And what we learned from that experience, instead, I just learned the hard way, is the importance of doing something that I've tried to do ever since and that is manage our doctor visits. One little way you can just get a bit of control over things. And by that, the most important part is just plan and prepare. I found that just taking a little notepad like that picture on the left and jotting down symptoms ahead of time. And I don't just do it right before the meeting, but maybe for a week or two, I jot down very specific things I've noticed. And I ask my wife to join me. We work together as a team. What has she observed? What have I said to her? And together, we create a very specific list of symptoms that we can then present to the doctor.

And by the way, that's almost a side medicine in and of itself, is working with your partner if you're fortunate enough to have one. And that gives a richer bit of information to give to the doctor. So, when I go into the meeting and the doc says, "How are you doing?" I don't just give some big phrase like, "Well, okay, I guess, but blah, blah, blah." I have very specific things to present to the doc and that in turn helps them give you better treatment. Now, many of you also may find something when you go to doctor meetings that you might have a question you want to ask, but you forget to ask it or you never get the chance to.

And I think we need to empathize with doctors. They're under a lot of time pressure to keep moving. And what I always try to do is write down questions ahead of time, questions that I don't want to forget to ask because most likely, you'll forget or the meeting moves fast and you just don't get a chance. So, I'll jot those questions down. And sometimes, I'll even batch them together and say, "Hey doc, I've got three questions I want to ask you. Boom, boom, boom." That just helps get the information you need, and it helps the doctor and you work together to make it a very efficient, productive meeting. Okay?

11:13: Ask clarifying questions:  And you notice that bullet? It says ask clarifying questions. I think some people feel like they really shouldn't speak up, but if the doctor explains something in medical terms and you don't get it, I've always found, they're fine if you just say, "What does that mean in everyday language? Or what does that mean for me?" So that's what it means. Speak up, ask questions, of course, in a nice tactful way.

11:36: Leave meetings with a sense of next steps:  And one final thing I find in managing my doctor meetings is I always like to leave with a sense of, where do we go from here? Have a little road map. And sometimes, I'll leave a little blank place in the bottom of my notepad to just jot those things. So that's the second "medicine." Okay? Managing your doctor visits.

11:57: Third medicine: Use critical thinking and judgement

The third I'm going to lead into, as I'll do several times, with a picture and a quote and then you're probably going, "Huh? What?" Well, here's the story. Early in my transplant cancer adventure, word was spreading throughout the community, and friends and colleagues, that I was in a heap of trouble. And all sorts of people through the goodness of their heart, reached out with wonderful gestures and support, and it was just great. And part of that included giving us advice. And everybody wanted to share something they thought would be helpful like, "Read this book," or, "Talk to this guy who had cancer 10 years ago," or, "Eat this supplement," and so forth.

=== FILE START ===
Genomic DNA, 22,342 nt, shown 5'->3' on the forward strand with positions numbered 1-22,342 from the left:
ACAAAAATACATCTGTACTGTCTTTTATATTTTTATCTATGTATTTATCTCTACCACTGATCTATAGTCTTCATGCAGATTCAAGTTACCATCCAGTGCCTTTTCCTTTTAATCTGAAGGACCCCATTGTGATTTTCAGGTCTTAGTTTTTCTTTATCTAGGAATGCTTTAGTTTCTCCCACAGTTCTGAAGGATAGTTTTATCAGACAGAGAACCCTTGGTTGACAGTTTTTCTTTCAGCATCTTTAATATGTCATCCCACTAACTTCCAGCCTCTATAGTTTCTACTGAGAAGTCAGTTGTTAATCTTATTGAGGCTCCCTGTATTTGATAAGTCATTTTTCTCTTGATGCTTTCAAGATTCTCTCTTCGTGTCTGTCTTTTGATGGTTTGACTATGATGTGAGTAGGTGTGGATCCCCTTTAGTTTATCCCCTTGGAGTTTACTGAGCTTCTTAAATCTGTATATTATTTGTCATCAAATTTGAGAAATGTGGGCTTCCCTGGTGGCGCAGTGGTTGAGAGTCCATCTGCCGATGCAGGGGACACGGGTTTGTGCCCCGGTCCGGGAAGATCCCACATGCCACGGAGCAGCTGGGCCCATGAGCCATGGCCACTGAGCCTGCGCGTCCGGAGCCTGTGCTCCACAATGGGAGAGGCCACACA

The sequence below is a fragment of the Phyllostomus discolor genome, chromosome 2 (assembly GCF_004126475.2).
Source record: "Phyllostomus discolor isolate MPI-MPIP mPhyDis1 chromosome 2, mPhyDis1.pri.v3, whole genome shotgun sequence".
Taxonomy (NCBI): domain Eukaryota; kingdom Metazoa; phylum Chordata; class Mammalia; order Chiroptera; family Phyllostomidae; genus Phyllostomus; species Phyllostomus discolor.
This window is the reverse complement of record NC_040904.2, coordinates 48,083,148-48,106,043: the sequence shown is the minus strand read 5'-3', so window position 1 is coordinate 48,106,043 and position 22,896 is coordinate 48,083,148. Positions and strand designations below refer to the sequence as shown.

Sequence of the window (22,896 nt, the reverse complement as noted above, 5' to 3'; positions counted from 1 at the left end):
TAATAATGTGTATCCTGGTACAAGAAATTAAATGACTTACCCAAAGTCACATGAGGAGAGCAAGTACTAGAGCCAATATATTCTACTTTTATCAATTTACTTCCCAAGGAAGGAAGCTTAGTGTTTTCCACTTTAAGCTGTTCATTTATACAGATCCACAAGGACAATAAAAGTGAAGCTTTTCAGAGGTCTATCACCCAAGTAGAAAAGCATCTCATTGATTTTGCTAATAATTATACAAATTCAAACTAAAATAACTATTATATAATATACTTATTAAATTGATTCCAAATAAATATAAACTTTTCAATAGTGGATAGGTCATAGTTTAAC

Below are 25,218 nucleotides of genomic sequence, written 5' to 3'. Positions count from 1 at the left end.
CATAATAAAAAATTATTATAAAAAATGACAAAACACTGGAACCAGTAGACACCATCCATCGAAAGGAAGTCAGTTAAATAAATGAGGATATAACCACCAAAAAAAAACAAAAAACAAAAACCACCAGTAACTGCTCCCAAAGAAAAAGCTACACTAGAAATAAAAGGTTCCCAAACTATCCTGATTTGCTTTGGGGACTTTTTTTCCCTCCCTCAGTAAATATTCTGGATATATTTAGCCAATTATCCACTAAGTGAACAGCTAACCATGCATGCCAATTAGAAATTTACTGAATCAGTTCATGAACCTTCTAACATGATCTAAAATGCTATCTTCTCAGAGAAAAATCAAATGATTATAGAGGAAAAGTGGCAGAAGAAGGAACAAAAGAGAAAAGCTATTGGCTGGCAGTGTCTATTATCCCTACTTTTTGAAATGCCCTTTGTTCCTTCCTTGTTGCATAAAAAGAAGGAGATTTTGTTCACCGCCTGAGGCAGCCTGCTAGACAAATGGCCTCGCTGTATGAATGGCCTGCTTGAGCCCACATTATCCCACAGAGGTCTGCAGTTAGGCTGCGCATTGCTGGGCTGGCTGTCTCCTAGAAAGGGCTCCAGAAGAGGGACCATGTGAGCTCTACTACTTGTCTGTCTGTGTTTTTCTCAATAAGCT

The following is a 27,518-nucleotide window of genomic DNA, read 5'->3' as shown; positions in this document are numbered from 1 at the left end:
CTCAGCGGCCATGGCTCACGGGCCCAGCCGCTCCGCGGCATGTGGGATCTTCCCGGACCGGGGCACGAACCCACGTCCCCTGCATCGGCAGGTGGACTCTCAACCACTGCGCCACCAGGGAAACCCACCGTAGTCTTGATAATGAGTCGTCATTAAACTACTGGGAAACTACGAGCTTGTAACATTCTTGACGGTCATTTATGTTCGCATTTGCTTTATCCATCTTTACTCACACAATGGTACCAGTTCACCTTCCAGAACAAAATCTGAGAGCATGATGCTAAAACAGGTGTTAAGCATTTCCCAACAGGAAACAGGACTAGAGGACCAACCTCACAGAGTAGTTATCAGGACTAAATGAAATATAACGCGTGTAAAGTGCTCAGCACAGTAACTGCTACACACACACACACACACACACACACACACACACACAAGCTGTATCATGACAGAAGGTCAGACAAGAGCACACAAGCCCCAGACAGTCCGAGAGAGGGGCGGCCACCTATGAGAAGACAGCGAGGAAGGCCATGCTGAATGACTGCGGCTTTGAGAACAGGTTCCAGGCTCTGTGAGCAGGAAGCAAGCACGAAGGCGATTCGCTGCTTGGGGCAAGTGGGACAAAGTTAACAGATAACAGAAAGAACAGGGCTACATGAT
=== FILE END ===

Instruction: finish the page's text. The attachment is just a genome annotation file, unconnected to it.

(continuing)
And we found some of the advice or the sum total of all the advice got to be a little overwhelming. And we started to feel, "Whoa, this is a lot to process." And that in itself created some stress. And then here you go. And then we had a friend who insisted that we juice our vegetables. She insisted to my wife that if she juiced my vegetables, and in particular, I guess she liked beets. So that's why I put the picture of beets up there. It would not only make me feel better and help my digestion, which was probably true, but she insisted it would cure my cancer. And we started saying, "That's sort of out there."

So, what we found was very important through this deluge with advice and suggestions and things tugging at us was to use some critical thinking and judgment to sort through all of the options out there. And that's because there are all sorts of things that are tugging at your attention. And I just remember some store in Boston, I forget what it was, used to have a tagline. "Our best customer is an educated consumer." Would like to think that really applies to being an educated consumer of all the products and treatments that people are tossing at you. And some of it just gets to outright quackery and snake oil and even scams. But I'm talking about the stuff that you might think is legitimate, but it really isn't the wisest course to pursue.